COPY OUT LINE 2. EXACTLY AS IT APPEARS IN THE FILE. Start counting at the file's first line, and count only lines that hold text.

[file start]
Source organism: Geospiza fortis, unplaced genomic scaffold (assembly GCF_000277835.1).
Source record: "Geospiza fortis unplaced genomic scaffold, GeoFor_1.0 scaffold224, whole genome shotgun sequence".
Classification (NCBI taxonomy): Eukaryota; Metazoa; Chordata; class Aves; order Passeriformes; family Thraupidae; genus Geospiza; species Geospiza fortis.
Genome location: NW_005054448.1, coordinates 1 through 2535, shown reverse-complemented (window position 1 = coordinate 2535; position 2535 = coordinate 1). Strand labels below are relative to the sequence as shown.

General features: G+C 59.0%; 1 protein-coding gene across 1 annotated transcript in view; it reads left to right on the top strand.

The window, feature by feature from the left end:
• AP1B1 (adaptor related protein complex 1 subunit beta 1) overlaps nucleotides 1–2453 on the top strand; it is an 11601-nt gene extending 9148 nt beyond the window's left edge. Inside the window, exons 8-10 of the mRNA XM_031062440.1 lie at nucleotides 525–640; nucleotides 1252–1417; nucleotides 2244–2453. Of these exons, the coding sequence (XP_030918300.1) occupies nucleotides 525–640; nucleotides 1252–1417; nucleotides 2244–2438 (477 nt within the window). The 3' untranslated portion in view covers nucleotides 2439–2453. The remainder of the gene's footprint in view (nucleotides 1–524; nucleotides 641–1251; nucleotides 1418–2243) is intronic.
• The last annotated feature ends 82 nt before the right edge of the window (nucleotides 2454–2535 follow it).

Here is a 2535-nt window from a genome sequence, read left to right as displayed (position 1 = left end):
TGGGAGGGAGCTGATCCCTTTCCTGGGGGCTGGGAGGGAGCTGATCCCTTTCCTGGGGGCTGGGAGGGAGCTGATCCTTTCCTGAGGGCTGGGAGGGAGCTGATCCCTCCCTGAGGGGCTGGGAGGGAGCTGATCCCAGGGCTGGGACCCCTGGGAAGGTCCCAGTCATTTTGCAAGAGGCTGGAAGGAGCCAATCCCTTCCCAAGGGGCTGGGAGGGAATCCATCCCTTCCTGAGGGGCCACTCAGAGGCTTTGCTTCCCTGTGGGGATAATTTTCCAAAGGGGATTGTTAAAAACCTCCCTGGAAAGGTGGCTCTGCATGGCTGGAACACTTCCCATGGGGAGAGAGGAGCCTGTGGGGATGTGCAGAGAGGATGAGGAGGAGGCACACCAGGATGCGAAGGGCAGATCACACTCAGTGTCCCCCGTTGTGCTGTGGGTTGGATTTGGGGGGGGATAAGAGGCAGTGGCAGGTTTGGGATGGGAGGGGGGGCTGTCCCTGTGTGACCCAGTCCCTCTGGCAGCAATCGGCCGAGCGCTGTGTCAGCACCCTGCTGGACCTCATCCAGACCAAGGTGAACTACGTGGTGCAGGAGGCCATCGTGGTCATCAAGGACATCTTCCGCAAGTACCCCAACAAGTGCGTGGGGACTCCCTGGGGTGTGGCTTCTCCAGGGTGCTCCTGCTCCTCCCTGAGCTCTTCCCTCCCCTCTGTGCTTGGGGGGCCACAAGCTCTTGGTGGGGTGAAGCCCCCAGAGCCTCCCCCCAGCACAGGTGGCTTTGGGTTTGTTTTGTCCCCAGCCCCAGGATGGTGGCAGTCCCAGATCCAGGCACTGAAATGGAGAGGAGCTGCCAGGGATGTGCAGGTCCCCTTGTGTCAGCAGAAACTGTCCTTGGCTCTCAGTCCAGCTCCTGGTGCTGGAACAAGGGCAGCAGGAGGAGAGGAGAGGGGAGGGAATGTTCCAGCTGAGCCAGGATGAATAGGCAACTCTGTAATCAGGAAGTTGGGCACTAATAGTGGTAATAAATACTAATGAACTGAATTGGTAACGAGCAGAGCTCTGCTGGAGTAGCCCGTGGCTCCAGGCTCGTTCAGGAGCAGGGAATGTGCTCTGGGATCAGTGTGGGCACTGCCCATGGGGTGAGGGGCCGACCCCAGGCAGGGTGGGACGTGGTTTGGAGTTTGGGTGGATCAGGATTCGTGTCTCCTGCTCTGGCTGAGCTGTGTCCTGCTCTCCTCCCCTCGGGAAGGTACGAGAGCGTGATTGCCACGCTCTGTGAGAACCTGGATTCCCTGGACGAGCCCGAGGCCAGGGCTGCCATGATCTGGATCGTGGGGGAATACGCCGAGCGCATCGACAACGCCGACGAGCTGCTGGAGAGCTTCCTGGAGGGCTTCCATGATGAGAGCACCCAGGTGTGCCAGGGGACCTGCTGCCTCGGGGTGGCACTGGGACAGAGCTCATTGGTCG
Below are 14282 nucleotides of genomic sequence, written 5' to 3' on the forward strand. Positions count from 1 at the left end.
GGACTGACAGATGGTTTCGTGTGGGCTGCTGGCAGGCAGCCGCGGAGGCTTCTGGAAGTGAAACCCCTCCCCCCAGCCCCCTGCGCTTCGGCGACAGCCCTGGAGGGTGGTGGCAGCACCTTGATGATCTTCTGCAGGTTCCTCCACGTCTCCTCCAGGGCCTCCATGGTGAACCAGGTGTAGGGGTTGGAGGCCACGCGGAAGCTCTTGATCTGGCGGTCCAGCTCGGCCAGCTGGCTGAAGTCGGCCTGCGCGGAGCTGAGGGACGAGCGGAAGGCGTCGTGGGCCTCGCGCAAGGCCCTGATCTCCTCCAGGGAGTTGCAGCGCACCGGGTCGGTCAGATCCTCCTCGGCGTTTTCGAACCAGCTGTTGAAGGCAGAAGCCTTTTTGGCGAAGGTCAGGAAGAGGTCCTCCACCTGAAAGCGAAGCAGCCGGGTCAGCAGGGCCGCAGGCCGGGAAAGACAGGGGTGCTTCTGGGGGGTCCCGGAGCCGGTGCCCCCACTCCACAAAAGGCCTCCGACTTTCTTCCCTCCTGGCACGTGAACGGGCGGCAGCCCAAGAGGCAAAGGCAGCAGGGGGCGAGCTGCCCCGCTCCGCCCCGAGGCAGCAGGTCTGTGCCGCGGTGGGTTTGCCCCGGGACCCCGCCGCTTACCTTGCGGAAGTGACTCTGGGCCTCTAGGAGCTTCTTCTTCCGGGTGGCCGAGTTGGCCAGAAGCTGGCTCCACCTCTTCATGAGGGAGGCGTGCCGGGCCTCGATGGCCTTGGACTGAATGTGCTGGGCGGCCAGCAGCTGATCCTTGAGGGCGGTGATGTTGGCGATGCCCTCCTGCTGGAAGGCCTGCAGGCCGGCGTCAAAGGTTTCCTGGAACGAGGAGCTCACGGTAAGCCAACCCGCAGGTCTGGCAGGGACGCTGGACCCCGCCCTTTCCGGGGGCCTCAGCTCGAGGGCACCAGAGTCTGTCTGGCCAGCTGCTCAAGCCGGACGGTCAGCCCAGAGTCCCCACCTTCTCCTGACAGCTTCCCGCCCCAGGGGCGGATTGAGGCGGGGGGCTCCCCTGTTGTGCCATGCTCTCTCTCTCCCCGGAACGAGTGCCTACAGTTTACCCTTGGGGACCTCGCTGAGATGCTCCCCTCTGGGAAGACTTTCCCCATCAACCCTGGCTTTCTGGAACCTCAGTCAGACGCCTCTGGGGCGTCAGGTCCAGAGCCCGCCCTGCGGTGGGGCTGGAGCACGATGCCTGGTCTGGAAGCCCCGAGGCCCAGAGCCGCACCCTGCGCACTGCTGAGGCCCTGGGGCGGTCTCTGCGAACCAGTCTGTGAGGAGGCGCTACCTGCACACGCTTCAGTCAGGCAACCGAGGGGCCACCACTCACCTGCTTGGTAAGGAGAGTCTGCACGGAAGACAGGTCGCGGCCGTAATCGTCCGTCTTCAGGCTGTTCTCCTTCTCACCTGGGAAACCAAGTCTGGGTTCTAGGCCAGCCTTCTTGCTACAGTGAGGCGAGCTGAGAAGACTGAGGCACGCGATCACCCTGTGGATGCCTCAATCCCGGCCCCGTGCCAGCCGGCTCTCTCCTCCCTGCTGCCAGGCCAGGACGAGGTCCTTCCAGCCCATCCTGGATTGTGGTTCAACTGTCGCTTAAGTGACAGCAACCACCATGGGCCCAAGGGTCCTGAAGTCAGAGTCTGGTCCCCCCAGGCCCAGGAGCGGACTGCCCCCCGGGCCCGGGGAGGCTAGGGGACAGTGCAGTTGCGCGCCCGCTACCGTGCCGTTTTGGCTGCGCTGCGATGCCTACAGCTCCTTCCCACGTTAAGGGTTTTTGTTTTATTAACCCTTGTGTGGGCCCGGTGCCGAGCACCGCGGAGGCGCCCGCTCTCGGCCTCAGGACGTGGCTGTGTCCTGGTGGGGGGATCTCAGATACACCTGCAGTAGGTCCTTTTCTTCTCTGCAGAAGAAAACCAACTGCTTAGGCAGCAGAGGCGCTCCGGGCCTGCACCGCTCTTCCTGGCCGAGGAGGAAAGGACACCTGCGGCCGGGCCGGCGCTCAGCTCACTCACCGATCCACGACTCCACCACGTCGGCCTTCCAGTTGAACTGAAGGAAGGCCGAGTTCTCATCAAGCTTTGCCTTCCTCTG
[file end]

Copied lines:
Source record: "Geospiza fortis unplaced genomic scaffold, GeoFor_1.0 scaffold224, whole genome shotgun sequence".